What is an ABLE Account

An ABLE account is a tax-advantaged savings account available to individuals diagnosed with significant disabilities before age 26. Contributions can be made to the account by the beneficiary, friends or family members, but the total annual contribution must not exceed a certain limit, which is pegged to the gift tax exemption. In 2018, this limit is $15,000 – up from $14,000 in the previous year. 

The contributions themselves are not intended to be tax deductible, although some states may allow deductions against state income taxes. However, the funds within the account grow tax-free.


ABLE accounts were created by the 2014 ABLE Act, with ABLE being an abbreviation of Achieving a Better Life Experience. ABLE accounts are very similar to the educational 529 accounts and are also known as 529A accounts. 

ABLE accounts are a welcome tool for the individuals with significant disabilities and their friends and family. Parents of children with severe disabilities are naturally concerned about securing enough funds to offset the lifetime costs that come with living with a disability. The funds can be used to cover qualified disability expenses.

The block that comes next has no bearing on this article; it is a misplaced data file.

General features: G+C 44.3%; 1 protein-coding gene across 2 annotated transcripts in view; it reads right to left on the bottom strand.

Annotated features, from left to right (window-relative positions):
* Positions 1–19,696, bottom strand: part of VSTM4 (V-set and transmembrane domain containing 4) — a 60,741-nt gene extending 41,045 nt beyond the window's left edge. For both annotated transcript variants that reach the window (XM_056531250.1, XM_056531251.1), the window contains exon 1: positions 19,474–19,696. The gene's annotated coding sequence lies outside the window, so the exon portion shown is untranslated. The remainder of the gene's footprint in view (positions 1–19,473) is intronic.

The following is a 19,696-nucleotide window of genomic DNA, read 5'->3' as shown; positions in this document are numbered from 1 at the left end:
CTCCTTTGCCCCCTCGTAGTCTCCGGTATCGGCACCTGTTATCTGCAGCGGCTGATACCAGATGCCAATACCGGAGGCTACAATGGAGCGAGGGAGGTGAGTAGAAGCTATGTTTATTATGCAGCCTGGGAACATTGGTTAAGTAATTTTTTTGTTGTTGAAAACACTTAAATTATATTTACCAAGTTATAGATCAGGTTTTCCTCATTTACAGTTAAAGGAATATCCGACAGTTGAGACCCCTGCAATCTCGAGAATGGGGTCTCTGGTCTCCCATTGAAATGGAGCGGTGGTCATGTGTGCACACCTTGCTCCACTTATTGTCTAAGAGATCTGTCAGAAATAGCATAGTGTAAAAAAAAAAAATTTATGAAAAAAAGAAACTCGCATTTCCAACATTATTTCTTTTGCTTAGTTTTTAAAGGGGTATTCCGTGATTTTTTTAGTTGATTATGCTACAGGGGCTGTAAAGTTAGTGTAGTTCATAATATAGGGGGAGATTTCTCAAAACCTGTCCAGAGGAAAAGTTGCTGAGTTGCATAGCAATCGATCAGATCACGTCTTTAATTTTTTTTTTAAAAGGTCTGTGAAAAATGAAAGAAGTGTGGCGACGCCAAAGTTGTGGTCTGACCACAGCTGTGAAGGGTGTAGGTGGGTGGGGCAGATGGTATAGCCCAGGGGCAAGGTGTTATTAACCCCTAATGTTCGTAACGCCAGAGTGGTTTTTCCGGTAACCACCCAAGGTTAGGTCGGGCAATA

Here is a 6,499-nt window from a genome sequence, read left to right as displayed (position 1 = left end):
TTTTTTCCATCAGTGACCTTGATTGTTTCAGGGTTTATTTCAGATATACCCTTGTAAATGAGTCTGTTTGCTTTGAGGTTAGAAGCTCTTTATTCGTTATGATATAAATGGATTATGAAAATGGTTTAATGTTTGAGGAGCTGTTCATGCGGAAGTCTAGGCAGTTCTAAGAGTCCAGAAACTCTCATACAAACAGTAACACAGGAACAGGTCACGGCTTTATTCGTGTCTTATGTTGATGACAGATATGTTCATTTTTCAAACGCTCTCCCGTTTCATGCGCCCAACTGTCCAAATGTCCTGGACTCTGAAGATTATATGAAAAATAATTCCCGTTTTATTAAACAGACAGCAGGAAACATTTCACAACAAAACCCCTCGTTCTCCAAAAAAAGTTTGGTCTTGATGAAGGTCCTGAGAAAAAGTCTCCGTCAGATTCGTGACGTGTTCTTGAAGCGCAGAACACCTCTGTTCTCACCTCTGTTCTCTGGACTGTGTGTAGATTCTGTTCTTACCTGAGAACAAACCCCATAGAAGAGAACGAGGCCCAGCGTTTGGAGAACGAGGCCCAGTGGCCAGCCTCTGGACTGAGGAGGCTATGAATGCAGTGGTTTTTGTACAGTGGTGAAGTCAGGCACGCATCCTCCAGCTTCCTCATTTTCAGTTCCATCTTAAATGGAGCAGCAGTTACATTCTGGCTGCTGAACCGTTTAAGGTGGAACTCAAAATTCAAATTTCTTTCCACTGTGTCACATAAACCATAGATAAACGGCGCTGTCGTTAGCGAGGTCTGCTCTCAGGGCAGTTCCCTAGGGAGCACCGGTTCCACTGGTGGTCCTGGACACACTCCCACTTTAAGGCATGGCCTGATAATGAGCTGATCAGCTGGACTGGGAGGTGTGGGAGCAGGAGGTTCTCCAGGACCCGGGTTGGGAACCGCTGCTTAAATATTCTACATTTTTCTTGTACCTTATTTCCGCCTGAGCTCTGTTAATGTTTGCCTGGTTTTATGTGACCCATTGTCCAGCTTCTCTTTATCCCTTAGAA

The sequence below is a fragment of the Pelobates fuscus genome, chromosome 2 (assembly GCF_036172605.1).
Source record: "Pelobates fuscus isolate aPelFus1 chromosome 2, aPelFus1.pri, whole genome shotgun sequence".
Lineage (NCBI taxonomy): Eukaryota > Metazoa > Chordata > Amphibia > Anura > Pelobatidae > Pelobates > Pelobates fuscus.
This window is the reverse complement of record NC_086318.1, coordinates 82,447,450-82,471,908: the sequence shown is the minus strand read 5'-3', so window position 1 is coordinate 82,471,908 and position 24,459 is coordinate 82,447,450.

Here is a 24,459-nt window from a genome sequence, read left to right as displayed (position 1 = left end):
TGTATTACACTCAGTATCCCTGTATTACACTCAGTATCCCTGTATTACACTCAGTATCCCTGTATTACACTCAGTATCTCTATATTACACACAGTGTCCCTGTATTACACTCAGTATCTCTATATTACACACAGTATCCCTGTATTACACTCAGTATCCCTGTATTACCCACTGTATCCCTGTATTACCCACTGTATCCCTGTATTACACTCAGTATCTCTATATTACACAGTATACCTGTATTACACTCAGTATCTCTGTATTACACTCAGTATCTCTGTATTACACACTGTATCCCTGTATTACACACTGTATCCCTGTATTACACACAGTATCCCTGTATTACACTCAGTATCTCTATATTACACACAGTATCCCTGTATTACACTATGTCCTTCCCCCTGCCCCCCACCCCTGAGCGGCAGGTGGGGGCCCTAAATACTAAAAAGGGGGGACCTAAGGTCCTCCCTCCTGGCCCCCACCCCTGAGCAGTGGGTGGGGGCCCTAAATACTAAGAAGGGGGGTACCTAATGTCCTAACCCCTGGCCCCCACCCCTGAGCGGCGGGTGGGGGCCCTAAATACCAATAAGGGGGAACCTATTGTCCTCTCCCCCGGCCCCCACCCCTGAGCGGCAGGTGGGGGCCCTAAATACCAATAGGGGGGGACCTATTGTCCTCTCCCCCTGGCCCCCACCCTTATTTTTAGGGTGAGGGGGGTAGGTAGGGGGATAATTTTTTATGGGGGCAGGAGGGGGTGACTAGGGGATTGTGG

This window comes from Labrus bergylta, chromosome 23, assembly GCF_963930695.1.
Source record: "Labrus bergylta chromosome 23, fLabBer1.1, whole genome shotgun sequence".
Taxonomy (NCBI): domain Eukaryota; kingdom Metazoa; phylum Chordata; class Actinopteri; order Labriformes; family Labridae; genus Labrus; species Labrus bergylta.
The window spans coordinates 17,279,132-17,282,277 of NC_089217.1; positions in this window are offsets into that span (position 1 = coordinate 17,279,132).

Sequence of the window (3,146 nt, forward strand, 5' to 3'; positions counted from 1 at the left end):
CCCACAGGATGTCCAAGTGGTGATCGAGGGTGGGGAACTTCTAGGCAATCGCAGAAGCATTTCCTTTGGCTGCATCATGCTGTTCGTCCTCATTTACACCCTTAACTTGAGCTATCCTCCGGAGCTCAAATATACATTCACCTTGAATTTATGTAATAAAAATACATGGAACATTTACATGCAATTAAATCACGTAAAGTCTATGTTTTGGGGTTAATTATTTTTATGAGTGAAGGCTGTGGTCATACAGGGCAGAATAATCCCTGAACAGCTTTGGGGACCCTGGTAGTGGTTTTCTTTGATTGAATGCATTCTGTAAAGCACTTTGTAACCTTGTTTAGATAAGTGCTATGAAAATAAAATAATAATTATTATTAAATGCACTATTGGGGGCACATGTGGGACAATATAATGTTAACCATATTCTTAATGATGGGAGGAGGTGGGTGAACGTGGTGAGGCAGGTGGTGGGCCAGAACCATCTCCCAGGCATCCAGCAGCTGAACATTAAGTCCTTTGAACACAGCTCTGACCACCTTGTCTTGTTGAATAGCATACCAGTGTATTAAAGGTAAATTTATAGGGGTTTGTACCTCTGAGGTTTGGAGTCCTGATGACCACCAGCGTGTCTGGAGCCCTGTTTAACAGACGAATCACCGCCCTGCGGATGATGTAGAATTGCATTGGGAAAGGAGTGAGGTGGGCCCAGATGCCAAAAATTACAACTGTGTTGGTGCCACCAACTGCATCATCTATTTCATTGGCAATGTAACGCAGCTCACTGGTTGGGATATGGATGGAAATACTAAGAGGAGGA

ABLE Account vs. Trusts

Prior to the ABLE act, many families had to turn to trusts as the main vehicle for attempting to provide for a disabled child. But ABLE accounts have two main advantages over a trust.

One, a trust require legal help – usually a trusts and estates lawyer – to set up, which results high fees. Two, trusts carry a tax liability that can impact the beneficiary negatively in terms of qualifying other funding programs if it is not set up correctly. This is why advice on setting up a special needs trust is also expensive – it gets complex.

A trust does have one main advantage: There is no upper limit to the contributions that can be made to it. An ABLE account, by contrast, has a state limit per plan. Many states set this limit at $300,000, with only the first $100,000 exempt from impacting eligibility for Supplemental Security Income (SSI).

For many families, however, the limits are not as much of a concern. The advantages of tax-free growth in a simplified account that doesn't impact other government benefits far outweigh the disadvantages. With Medicaid benefits, for example, people who possess assets above a certain amount  see their benefits disappear. ABLE accounts can avoid this problem. Even if a family has the type of wealth that requires a trust to handle excess contributions for their child, it still makes sense to max out an ABLE account yearly for the tax-free growth.